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  • Agilent to Develop Protein Research Technology
Jul 2003
PALO ALTO, Calif., July 17 -- Agilent Technologies Inc. has announced a cooperative research and development agreement with Battelle Memorial Institute -- the operating and management contractor for the Department of Energy's (DOE) Pacific Northwest National Laboratory located in Richland, Wash. -- to further develop an artificial neural network technology for protein identification that was developed at PNNL and to adapt it to Agilent liquid chromatograph/mass spectrometer (LC/MS) systems. The work is expected to ultimately provide protein researchers with a method of protein identification that increases statistical confidence.

Protein identification is frequently accomplished by chemically digesting (fragmenting) proteins then using LC/MS technology to separate and analyze the resulting peptide fragments. The PNNL-developed breakthrough technology uses artificial neural networks to predict how long it takes individual peptides to emerge, or elute, from the liquid chromatograph. This predictive power greatly increases confidence in the LC/MS identification of the peptides and original proteins. Tests conducted in the William R. Wiley Environmental Molecular Sciences Laboratory, a DOE scientific user facility located at PNNL, have shown the predicted retention times match actual retention times to within approximately 3 percent.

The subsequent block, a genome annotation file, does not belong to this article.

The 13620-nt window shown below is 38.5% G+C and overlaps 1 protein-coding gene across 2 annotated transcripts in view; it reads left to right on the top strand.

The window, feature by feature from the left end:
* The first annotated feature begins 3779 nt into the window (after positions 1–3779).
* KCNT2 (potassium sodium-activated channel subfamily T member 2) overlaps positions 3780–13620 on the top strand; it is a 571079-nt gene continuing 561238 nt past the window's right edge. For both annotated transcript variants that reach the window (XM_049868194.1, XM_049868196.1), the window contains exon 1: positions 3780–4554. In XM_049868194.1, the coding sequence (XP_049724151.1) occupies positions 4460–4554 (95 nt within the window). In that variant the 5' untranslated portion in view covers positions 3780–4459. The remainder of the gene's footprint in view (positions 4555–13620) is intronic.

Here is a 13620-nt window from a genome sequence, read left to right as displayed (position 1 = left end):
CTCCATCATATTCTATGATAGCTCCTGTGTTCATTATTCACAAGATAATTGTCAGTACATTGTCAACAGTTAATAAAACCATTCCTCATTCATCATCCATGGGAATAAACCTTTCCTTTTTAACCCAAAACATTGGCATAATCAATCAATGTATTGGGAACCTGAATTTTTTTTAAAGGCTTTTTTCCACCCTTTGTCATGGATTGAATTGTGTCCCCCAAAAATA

"The elution prediction model adds another significant metric to peptide identification which can increase accuracy or alternatively, reduce the need for high-mass measurement accuracy in mass spectrometry proteomics," said Richard Smith, a laboratory fellow at PNNL. "We are excited about the prospect of further developing and demonstrating the method on the standardized commercial LC/MS platform to be supplied by Agilent."

PNNL plans to use funding provided by the DOE's Office of Science, Life Sciences Division to demonstrate the peptide retention time capability on Agilent's instruments. Under the agreement, Agilent has the option to negotiate an exclusive license for the patent-pending, Battelle-owned background intellectual property and any inventions that may arise from it.

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mass spectrometer
A device used to measure the masses and relative concentrations of atoms and molecules. It utilizes the Lorentz force generated by external magnetic field on a moving charged particle, in which the particles are deflected by the magnetic field according to their masses. Once deflected, the particles are detected and recorded electrically to provide a mass spectrum of the input beam of ions. 
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